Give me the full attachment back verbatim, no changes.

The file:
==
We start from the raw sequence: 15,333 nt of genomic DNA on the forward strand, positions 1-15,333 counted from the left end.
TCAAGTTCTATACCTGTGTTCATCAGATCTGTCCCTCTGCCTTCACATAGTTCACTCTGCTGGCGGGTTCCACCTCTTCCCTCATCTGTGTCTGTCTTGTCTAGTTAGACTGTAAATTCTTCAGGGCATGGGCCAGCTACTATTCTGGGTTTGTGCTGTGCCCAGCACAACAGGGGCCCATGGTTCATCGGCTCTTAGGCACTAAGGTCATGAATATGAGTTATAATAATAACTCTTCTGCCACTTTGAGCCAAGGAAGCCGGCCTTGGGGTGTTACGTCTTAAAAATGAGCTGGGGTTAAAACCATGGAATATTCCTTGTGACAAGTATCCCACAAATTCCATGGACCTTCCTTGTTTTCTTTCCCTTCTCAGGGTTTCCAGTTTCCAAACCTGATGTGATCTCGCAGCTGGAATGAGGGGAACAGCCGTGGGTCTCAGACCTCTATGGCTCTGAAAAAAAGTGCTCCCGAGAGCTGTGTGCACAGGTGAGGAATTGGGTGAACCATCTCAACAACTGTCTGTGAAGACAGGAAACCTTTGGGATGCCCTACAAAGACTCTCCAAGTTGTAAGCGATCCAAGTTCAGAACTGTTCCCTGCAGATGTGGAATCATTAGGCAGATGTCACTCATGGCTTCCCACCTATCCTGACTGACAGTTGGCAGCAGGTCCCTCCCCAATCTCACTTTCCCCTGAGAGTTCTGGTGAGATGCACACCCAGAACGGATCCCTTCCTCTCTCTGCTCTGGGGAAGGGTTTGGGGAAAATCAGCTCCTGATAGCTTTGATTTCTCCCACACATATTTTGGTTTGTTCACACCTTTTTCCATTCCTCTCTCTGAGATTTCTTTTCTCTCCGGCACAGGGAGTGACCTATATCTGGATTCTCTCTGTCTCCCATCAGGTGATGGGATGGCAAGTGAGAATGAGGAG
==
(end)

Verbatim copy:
We start from the raw sequence: 15,333 nt of genomic DNA on the forward strand, positions 1-15,333 counted from the left end.
TCAAGTTCTATACCTGTGTTCATCAGATCTGTCCCTCTGCCTTCACATAGTTCACTCTGCTGGCGGGTTCCACCTCTTCCCTCATCTGTGTCTGTCTTGTCTAGTTAGACTGTAAATTCTTCAGGGCATGGGCCAGCTACTATTCTGGGTTTGTGCTGTGCCCAGCACAACAGGGGCCCATGGTTCATCGGCTCTTAGGCACTAAGGTCATGAATATGAGTTATAATAATAACTCTTCTGCCACTTTGAGCCAAGGAAGCCGGCCTTGGGGTGTTACGTCTTAAAAATGAGCTGGGGTTAAAACCATGGAATATTCCTTGTGACAAGTATCCCACAAATTCCATGGACCTTCCTTGTTTTCTTTCCCTTCTCAGGGTTTCCAGTTTCCAAACCTGATGTGATCTCGCAGCTGGAATGAGGGGAACAGCCGTGGGTCTCAGACCTCTATGGCTCTGAAAAAAAGTGCTCCCGAGAGCTGTGTGCACAGGTGAGGAATTGGGTGAACCATCTCAACAACTGTCTGTGAAGACAGGAAACCTTTGGGATGCCCTACAAAGACTCTCCAAGTTGTAAGCGATCCAAGTTCAGAACTGTTCCCTGCAGATGTGGAATCATTAGGCAGATGTCACTCATGGCTTCCCACCTATCCTGACTGACAGTTGGCAGCAGGTCCCTCCCCAATCTCACTTTCCCCTGAGAGTTCTGGTGAGATGCACACCCAGAACGGATCCCTTCCTCTCTCTGCTCTGGGGAAGGGTTTGGGGAAAATCAGCTCCTGATAGCTTTGATTTCTCCCACACATATTTTGGTTTGTTCACACCTTTTTCCATTCCTCTCTCTGAGATTTCTTTTCTCTCCGGCACAGGGAGTGACCTATATCTGGATTCTCTCTGTCTCCCATCAGGTGATGGGATGGCAAGTGAGAATGAGGAG